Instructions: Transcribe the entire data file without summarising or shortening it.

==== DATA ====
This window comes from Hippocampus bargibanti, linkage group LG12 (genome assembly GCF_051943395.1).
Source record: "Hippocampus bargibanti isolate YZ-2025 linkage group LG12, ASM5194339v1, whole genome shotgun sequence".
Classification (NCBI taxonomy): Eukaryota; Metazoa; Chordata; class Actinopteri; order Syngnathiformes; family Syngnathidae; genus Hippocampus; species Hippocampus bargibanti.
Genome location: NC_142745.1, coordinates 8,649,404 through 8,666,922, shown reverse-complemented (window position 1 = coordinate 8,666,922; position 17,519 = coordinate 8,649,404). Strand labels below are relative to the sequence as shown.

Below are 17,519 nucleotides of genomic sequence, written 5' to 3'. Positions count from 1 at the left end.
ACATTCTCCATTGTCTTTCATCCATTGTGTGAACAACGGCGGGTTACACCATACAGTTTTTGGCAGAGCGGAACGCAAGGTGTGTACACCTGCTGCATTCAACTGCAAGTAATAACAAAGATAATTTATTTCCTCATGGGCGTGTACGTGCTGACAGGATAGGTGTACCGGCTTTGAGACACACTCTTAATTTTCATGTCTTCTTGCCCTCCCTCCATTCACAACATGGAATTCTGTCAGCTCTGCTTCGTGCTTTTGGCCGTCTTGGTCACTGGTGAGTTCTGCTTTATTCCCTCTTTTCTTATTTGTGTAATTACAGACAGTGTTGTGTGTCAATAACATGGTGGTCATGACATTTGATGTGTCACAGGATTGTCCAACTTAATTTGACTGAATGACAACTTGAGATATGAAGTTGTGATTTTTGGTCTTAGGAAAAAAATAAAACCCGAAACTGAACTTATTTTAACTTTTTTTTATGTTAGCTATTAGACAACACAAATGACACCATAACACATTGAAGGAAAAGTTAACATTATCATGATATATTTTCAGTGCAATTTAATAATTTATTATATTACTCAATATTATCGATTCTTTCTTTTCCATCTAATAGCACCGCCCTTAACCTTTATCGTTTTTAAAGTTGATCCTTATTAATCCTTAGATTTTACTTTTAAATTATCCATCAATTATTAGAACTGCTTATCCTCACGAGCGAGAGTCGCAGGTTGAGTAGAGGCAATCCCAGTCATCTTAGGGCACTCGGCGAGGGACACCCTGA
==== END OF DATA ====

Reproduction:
This window comes from Hippocampus bargibanti, linkage group LG12 (genome assembly GCF_051943395.1).
Source record: "Hippocampus bargibanti isolate YZ-2025 linkage group LG12, ASM5194339v1, whole genome shotgun sequence".
Classification (NCBI taxonomy): Eukaryota; Metazoa; Chordata; class Actinopteri; order Syngnathiformes; family Syngnathidae; genus Hippocampus; species Hippocampus bargibanti.
Genome location: NC_142745.1, coordinates 8,649,404 through 8,666,922, shown reverse-complemented (window position 1 = coordinate 8,666,922; position 17,519 = coordinate 8,649,404). Strand labels below are relative to the sequence as shown.

Below are 17,519 nucleotides of genomic sequence, written 5' to 3'. Positions count from 1 at the left end.
ACATTCTCCATTGTCTTTCATCCATTGTGTGAACAACGGCGGGTTACACCATACAGTTTTTGGCAGAGCGGAACGCAAGGTGTGTACACCTGCTGCATTCAACTGCAAGTAATAACAAAGATAATTTATTTCCTCATGGGCGTGTACGTGCTGACAGGATAGGTGTACCGGCTTTGAGACACACTCTTAATTTTCATGTCTTCTTGCCCTCCCTCCATTCACAACATGGAATTCTGTCAGCTCTGCTTCGTGCTTTTGGCCGTCTTGGTCACTGGTGAGTTCTGCTTTATTCCCTCTTTTCTTATTTGTGTAATTACAGACAGTGTTGTGTGTCAATAACATGGTGGTCATGACATTTGATGTGTCACAGGATTGTCCAACTTAATTTGACTGAATGACAACTTGAGATATGAAGTTGTGATTTTTGGTCTTAGGAAAAAAATAAAACCCGAAACTGAACTTATTTTAACTTTTTTTTATGTTAGCTATTAGACAACACAAATGACACCATAACACATTGAAGGAAAAGTTAACATTATCATGATATATTTTCAGTGCAATTTAATAATTTATTATATTACTCAATATTATCGATTCTTTCTTTTCCATCTAATAGCACCGCCCTTAACCTTTATCGTTTTTAAAGTTGATCCTTATTAATCCTTAGATTTTACTTTTAAATTATCCATCAATTATTAGAACTGCTTATCCTCACGAGCGAGAGTCGCAGGTTGAGTAGAGGCAATCCCAGTCATCTTAGGGCACTCGGCGAGGGACACCCTGA